The arbitrariness and confusion caused by these federal and state laws resulted in an important Supreme Court case in 1981 called Metromedia, Inc. v. City of San Diego. At issue were billboards that conveyed a broad range of messages—political, social, commercial and noncommercial. Under the complicated rules, some messages were allowed, some weren’t. Billboard owners argued that government’s micromanagement of their display copy violated their right to freedom of speech. The Court was sharply divided and issued five separate opinions that never coalesced around any one rationale. Metromedia has since come to be viewed as providing the Court’s imprimatur on the Highway Beautification Act. Justice William Brennan, in a separate opinion, issued a warning that has proved prescient. The Court’s confusing opinions, he said, will only encourage Billboard Acts to be arbitrarily enforced. That is precisely what happened.
This matter came to a head a few years ago when William Thomas, Jr., a billboard owner, displayed the United States flag with the Olympics rings on his billboard beside a highway in Tennessee. The state Department of Transportation was quick to crack down on him for violating the state’s Billboard Act. A billboard displaying the U.S. flag and Olympics rings is not allowed.
Facing fines and jail time, Thomas filed suit in federal court to challenge the Tennessee law. He argued that the law is unconstitutional under the 2015 Supreme Court case Reed v. Town of Gilbert, because it requires government officials to read his sign to determine if it is permitted or prohibited. This sort of censorship, the Reed Court said, is invalid under the First Amendment.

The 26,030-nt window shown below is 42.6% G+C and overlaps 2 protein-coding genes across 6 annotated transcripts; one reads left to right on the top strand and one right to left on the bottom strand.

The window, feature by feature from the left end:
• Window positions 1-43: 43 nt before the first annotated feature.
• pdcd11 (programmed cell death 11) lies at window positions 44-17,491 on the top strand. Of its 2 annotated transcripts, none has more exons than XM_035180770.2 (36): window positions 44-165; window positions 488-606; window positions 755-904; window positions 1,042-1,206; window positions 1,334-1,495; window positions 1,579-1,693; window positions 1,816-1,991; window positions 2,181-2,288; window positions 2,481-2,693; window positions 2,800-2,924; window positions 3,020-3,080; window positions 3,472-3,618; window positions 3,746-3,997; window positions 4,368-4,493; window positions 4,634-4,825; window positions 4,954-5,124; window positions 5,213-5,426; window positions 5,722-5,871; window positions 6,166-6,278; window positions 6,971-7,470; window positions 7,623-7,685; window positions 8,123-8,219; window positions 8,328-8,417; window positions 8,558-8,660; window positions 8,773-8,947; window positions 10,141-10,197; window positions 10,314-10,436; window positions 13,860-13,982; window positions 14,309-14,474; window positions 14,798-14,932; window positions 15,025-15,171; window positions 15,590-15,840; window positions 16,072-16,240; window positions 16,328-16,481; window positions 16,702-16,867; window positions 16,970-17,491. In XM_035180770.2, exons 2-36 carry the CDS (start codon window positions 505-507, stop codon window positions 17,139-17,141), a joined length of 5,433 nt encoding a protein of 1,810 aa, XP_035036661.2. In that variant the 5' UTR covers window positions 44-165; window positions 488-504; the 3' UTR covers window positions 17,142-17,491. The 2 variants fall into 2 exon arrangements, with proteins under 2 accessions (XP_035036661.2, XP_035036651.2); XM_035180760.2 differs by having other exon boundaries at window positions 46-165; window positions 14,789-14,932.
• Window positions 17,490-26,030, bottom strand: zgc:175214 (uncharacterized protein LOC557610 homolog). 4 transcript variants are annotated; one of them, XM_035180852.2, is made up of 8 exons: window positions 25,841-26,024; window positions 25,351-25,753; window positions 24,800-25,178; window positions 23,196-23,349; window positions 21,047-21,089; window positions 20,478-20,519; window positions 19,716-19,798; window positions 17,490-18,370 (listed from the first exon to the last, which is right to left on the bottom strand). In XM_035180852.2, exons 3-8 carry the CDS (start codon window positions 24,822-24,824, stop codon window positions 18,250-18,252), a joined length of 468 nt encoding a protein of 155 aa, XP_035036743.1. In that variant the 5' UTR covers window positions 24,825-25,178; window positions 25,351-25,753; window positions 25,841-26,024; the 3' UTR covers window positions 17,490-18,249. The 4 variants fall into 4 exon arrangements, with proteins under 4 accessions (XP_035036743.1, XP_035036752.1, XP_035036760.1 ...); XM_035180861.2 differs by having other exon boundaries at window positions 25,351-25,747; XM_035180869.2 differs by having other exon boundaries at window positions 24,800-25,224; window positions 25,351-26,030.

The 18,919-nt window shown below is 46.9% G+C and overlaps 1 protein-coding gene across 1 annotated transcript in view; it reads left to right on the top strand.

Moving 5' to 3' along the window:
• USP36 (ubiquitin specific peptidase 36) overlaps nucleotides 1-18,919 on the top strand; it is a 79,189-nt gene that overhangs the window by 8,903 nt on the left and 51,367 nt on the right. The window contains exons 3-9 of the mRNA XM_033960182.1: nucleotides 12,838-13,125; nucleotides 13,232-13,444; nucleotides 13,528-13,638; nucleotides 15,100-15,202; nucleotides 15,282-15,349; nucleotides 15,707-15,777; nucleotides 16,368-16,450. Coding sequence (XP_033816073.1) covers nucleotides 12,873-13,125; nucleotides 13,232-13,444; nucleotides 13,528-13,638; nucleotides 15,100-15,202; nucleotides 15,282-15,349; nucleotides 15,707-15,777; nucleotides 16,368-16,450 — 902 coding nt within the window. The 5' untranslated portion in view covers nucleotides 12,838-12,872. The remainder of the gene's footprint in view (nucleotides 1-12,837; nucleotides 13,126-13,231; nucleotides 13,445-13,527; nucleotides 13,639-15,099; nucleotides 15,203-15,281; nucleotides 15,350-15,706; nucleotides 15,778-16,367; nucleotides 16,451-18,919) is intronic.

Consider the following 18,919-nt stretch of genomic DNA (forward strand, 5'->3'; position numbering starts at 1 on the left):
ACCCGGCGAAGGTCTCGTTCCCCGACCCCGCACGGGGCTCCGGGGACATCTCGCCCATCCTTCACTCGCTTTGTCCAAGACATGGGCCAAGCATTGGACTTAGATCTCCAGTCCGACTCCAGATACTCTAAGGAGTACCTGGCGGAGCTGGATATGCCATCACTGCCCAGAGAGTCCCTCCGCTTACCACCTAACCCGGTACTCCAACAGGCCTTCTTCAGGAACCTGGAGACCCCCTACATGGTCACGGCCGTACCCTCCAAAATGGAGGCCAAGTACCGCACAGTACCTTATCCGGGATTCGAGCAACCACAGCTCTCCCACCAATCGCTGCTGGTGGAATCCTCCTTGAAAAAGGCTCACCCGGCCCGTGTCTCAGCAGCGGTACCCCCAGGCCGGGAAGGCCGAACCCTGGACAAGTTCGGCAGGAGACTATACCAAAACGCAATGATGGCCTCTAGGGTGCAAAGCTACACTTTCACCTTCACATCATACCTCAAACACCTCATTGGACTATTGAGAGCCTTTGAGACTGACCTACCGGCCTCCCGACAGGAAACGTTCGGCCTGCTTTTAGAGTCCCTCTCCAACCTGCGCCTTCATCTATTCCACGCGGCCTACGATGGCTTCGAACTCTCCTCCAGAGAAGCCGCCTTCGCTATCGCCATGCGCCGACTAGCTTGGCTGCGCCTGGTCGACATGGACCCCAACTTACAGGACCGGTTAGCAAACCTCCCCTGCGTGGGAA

The federal district court agreed. It struck down Tennessee’s Act as an infringement on Thomas’s fundamental right to speak freely because the enforcement officer must read the sign and, based on her implicit or assumed value judgments, decide whether the display copy is legal or illegal.
The state appealed to the Sixth Circuit. The U.S. Department of Justice and the billboard lobbyists supported the state. The Goldwater Institute filed a brief supporting Thomas. A decision is expected late this year.
The state argues that distraction-free driving maintains public safety. That argument is not new—it’s basically the same argument President Johnson made to sell the First Lady’s dream to Congress. But the evidence since 1965 points in the other direction. Visual variety makes driving safer.
In a 2008 report to Congress, the U.S. Department of Transportation concluded that there is no evidence that accidents on highways are attributable to billboards. Billboards as a cause of vehicle crashes are conspicuously absent from that report. And the lack of directional signs is identified as a factor in road accidents.
Without billboards, people cut across lanes of traffic or brake without warning to take the desired exit. Billboards contribute to driver alertness by breaking the monotony of driving. In fact, states use their own billboards to keep drivers alert. Messages such as “Pokemon Go is a No-Go When Driving,” “Luck of the Irish Won’t Help if You Drive Drunk,” “Trust the Force But Always Buckle Up, “Drive Hammered, Get Nailed,” are common on highways.
Despite Tennessee’s revival of the First Lady’s vision of beauty—which is itself a specific viewpoint or message which was used to drown out all other viewpoints and messages on our highways—the state has no evidence to stand on, and no valid argument under the First Amendment.
Adi Dynar is a staff attorney at the Goldwater Institute.